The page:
10 things you need to know about Westports Holdings before you invest

Named after the Malacca Sultanate, the Strait of Malacca serves as one of the most important shipping routes in the world. It is strategically located between the Indian Ocean and the Pacific Ocean, linking major economies in East Asia to the Middle East, Africa and Europe.

For centuries, nations who were rich and powerful colonized Peninsula Malaysia to monopolize this trading route. They include the Portuguese in the sixteenth century, the Dutch in the seventeenth century, and the British in the eighteenth to twentieth century.

Today, the Strait of Malacca is the second busiest waterway in the world. It serves as the main route transporting vital commodities to rapidly growing economies in East Asia.

One of the most vital commodities is oil. According to the U.S. Energy Information Agency, an estimated 15.2 million barrels of oil passed through the Strait of Malacca every single day in 2013. It is transported from the Middle East to oil importing countries such as China, Japan and Korea. It is also the world’s second largest oil transit choke-point which accounts for a quarter of the world’s maritime oil trade.

As I write, there are three major ports located along the Strait of Malacca: Port Klang in Selangor, Port of Tanjung Pelepas in Johor, and Port of Singapore.

In this article, I’ll write about Westports Holdings Berhad (Bursa: 5246). It is one of the two operators at Port Klang which derives income from providing container handling services, conventional cargo services, and a wide range of other port services.

Here are the 10 things you need to know about Westports Holdings Bhd (Westports) before you invest:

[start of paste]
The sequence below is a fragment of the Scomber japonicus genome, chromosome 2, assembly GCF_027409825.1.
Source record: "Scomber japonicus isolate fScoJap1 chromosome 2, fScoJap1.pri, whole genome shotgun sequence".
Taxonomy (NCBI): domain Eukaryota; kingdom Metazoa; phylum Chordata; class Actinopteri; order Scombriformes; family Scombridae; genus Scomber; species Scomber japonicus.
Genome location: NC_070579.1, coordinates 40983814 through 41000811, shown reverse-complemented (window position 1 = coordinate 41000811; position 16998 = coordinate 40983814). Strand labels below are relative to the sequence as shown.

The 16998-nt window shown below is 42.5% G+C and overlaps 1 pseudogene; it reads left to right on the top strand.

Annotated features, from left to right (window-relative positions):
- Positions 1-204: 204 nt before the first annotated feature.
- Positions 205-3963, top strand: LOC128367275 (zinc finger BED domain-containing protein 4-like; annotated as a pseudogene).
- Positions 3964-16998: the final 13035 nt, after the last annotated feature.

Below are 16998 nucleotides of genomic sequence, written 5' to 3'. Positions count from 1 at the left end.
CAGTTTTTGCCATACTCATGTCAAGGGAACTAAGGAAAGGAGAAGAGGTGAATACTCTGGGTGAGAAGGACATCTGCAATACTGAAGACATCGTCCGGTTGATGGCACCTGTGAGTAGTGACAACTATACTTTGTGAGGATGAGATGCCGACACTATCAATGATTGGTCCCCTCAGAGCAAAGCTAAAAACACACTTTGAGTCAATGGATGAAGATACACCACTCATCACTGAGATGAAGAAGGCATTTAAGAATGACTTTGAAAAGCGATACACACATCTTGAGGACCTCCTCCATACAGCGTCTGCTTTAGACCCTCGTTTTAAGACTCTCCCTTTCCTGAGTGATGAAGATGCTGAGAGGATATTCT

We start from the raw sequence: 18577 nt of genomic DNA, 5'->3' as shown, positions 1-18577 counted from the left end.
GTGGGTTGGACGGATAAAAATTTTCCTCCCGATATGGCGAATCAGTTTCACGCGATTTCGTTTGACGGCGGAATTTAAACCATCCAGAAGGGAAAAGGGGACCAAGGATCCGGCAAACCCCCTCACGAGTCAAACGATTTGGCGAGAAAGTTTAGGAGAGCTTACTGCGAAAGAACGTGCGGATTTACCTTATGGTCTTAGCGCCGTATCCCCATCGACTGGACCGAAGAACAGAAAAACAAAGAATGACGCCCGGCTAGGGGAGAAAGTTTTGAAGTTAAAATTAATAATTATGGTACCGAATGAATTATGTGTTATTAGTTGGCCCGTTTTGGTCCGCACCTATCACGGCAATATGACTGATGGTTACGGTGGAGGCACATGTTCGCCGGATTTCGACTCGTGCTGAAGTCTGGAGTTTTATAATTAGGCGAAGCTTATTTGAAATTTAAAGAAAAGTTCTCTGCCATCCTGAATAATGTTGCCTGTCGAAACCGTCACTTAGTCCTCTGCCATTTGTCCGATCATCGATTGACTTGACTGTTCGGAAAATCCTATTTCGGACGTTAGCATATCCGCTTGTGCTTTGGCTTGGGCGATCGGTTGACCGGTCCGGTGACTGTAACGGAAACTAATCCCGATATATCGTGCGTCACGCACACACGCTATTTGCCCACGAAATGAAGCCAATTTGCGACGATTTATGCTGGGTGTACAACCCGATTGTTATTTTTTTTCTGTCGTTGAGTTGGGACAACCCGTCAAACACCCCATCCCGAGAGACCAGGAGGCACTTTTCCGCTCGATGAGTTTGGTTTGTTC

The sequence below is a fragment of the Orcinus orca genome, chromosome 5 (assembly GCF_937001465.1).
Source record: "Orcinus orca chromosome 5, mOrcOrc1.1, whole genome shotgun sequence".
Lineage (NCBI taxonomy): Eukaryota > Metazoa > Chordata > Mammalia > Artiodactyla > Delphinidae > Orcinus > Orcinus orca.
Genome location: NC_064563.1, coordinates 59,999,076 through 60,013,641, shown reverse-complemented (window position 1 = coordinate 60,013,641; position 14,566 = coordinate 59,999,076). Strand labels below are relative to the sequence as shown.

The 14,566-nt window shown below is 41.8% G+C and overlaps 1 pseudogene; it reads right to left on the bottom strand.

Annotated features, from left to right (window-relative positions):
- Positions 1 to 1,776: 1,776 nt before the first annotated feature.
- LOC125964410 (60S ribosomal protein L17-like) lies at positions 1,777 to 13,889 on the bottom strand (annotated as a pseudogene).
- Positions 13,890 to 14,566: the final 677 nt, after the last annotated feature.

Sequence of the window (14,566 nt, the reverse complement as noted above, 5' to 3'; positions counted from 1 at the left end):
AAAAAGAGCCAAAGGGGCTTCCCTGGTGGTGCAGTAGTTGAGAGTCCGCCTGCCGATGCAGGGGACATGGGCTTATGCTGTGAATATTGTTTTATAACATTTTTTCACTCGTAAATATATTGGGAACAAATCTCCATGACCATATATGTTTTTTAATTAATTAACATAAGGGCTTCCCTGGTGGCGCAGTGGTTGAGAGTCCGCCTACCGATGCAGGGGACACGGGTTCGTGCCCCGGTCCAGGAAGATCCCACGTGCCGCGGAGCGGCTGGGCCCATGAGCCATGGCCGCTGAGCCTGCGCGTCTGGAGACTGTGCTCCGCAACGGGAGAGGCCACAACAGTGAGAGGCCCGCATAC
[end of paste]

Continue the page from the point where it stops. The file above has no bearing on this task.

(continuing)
1. On 25 July 1994, Westports obtained the license to operate the port for a period of 30 years, commencing from 1 September 1994 under a privatisation agreement with Port Klang Authority (PKA) and the government of Malaysia.

On 26 June 2014, Westports received notice from PKA for the extension of the port concession period for another 30 years starting from 1 September 2024 to 31 August 2054. This provides continuity of income and the assurance to make long-term investments in port infrastructure over the long-term.

2. Westports listed on the main board of Bursa Malaysia in October 2013. At that time, it had a total container handling capacity of 9.5 million TEUs a year. Since then, it has continuously embarked on a series of expansionary activities:

  • In 2014, Westports launched Container Terminal 7 (CT7). This added 1.5 million TEUs bringing Westports total container handling capacity to 11.0 million TEUs per annum.
  • In 2015, Westports embarked on the Container Terminal 8 (CT8) expansion plan. It includes the construction of a 600-meter wharf, 14 ship-to-shore cranes, back-of-terminal facilities, rubber-tyred gantry cranes, and terminal tractors and trailers. The CT8 expansion plan will be carried out in two separate phases.
  • In 2016, Westports completed Phase 1 of the CT8 expansion plan. It is fully operational as at November 2016 brining Westports total container handling capacity to 12.0 million TEUs a year.

Source: Annual Reports of Westports Holdings Bhd

3. As a result, Westports has achieved consistent growth in operating activities over the last three years. This is evident as:

  • Westports has increased its annual container volume handled from 7.5 million TEUs in 2013 to 9.9 million TEUs in 2016.
  • Westports has increased its number of vessels handled from 6,702 in 2013 to 9,627 in 2016.
  • Thus, Westports has improved its market share over the last three years. For instance, Westports has improved its market share in the Strait of Malacca from 14% in 2013 to 18% in 2016. Meanwhile, in Southeast Asia, Westports has improved its market share from 8% in 2013 to 10% in 2016.
Containers Handled (million TEUs)No. of Vessels HandledMarket Share (Strait of Malacca)Market Share (ASEAN)
20137.56,70214% 8%

4. Over the last four years, Westports has achieved a CAGR of 10.23% in Operating Revenues. It has increased from RM1.20 billion in 2012 to RM1.77 billion in 2016. The consistent growth in operating revenues was directly contributed by the continuous rise in various port activities as discussed in detail in Points 2 and 3.

Source: Annual Reports of Westports Holdings Bhd

5. Over the last four years, Westports has achieved a CAGR of 15.26% in Shareholders’ Earnings. It has grown from RM360.96 million in 2012 to RM636.98 million in 2016. This was contributed from higher operating revenues and stable profit margins achieved during the period.